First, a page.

24696717738 e80a8b56e4 k
24696717738 e80a8b56e4 k

Women in the News, October 2021: A New Landscape of Power

Meet the women working to change the world of government. It's time for October's edition of Lionesses This Month.

As election season looms, women are already overturning tradition. They’re stepping into major leadership roles around the world. Men held many of these positions for centuries, but now, women are winning elections and appointments left and right. Who captured headlines and public attention in October? Read on to learn about these women in the news.

Meet our Lioness This Month:

Making history as the first president of Barbados

In Sept. 2020, the island nation of Barbados announced that it would leave the British monarchy and transition to a republic. In a recent election, voters appointed Dame Sandra Mason as the country’s first president.

“The time has come to fully leave our colonial past behind,” said Mason. “Barbadians want a Barbadian head of state. This is the ultimate statement of confidence in who we are and what we are capable of achieving.”

Prior to the election, Mason was the first woman to serve the Barbados Court of Appeals and was the Governor-General of Barbados under the monarchy.

Breaking ground in the Federal Communications Commission

The FCC manages nearly everything related to communications – our TV, radio and satellite transmissions, among others. Congress established the organization in 1934, and more than eighty years later, a woman will finally take charge of the commission.

Jessica Rosenworcel, who previously served as acting chair for the FCC, was officially appointed to the role this month.

“I am deeply humbled to be designated as Chair of the Federal Communications Commission by President Biden. It is an honor to work with my colleagues on the commission and the agency’s talented staff to ensure that no matter who you are or where you live, everyone has the connections they need to live, work, and learn in the digital age,” Rosenworcel said.

Pride in the courts

The U.S. Senate recently appointed Beth Robinson to the federal appeals court, making her the first openly LGBT woman in the role. Robinson is an out lesbian and spent much of her career arguing for equal rights. Her appointment is a major milestone in a field that severely lacks representation.

“There are 870 federal judgeships, but only 12 – now 13 – are held by openly gay or lesbian judges. Four federal circuits do not have a single openly LGBT judge,” said Sharon McGowan, legal director at Lambda Legal.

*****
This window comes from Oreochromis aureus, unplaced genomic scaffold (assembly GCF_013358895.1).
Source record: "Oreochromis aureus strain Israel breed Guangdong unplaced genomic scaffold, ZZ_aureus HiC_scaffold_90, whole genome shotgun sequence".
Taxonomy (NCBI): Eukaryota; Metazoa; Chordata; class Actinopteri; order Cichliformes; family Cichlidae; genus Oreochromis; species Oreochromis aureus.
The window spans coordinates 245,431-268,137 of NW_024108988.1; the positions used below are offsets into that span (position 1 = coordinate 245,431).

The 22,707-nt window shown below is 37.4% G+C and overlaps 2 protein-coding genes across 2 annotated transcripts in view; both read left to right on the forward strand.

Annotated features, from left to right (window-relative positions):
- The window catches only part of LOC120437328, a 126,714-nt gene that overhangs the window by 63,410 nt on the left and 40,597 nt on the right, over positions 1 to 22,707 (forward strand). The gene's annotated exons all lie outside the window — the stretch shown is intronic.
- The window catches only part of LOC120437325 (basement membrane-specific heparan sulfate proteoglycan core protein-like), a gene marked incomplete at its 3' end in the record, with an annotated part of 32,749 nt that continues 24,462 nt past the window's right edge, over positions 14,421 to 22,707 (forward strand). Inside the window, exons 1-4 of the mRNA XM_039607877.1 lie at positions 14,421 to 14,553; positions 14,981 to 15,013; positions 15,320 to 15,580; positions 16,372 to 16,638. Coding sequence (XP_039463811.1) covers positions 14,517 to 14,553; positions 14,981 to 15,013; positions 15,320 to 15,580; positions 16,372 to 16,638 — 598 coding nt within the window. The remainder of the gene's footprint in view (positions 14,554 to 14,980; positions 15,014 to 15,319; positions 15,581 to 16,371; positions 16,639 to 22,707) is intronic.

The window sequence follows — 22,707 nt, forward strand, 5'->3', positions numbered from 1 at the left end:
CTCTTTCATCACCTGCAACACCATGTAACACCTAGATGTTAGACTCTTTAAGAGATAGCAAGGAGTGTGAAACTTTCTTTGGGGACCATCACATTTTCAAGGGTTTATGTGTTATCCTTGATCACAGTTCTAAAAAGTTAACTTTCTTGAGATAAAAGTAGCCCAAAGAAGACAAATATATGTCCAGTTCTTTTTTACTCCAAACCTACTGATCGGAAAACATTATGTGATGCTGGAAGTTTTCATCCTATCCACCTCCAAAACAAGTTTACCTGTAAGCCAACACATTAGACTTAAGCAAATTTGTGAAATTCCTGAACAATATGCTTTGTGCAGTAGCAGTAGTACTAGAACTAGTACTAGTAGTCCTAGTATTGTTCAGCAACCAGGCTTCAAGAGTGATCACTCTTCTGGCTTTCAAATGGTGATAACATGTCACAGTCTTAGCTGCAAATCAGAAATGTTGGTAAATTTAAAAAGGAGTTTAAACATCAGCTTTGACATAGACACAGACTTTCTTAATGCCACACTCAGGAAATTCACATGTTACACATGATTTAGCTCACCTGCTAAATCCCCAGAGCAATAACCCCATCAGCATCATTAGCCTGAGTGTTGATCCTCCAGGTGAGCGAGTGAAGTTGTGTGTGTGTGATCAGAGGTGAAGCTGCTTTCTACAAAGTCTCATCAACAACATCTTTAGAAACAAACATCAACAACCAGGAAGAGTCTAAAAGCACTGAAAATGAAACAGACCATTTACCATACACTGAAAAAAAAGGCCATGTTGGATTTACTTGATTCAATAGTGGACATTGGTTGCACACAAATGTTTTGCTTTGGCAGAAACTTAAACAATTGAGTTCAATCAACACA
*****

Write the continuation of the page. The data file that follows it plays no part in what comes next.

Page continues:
“LGBT representation in the courts is critical because judges that more accurately reflect the diversity of our nation give legitimacy to these important institutions, which have such a profound impact on the lives of so many. Judge Robinson’s lived and professional experiences will be assets in her work to fulfill our nation’s promise of justice.”

More women in the news this month:

  • Rebecca M. Blank will be the first female president of Northwestern University in Spring 2022.
  • Ten women will officiate games for the American Hockey League this season. Katie Guay was the first woman to ever officiate an AHL game.
  • Carol Clarke is the first woman to represent District 8 in Alabama’s Birmingham City Council.
  • Nine members of the travel group, Shades of Favor, scaled 19,340 feet to the top of Mount Kilimanjaro. This made them the first Black women’s group to climb the mountain.

Be sure to read our other features on Lionesses This Month!

About the author

Laura Grant

As Managing Editor of Lioness, Laura Grant works with the editorial team and a slew of freelancers and regular contributors to produce a publication that offers equal parts inspiration and information. Laura is a graduate of Western New England University with a bachelor’s degree in English Literature and a master's degree in Communications. She spent her undergraduate term developing her writing and communication skills through internships, tutoring and student media involvement. Her goal is to publish a novel one day. Before joining Lioness full-time, Laura was a freelancer herself and wrote many stories for the magazine.

Add Comment

Click here to post a comment

This site uses Akismet to reduce spam. Learn how your comment data is processed.

Check for errors 160x600 1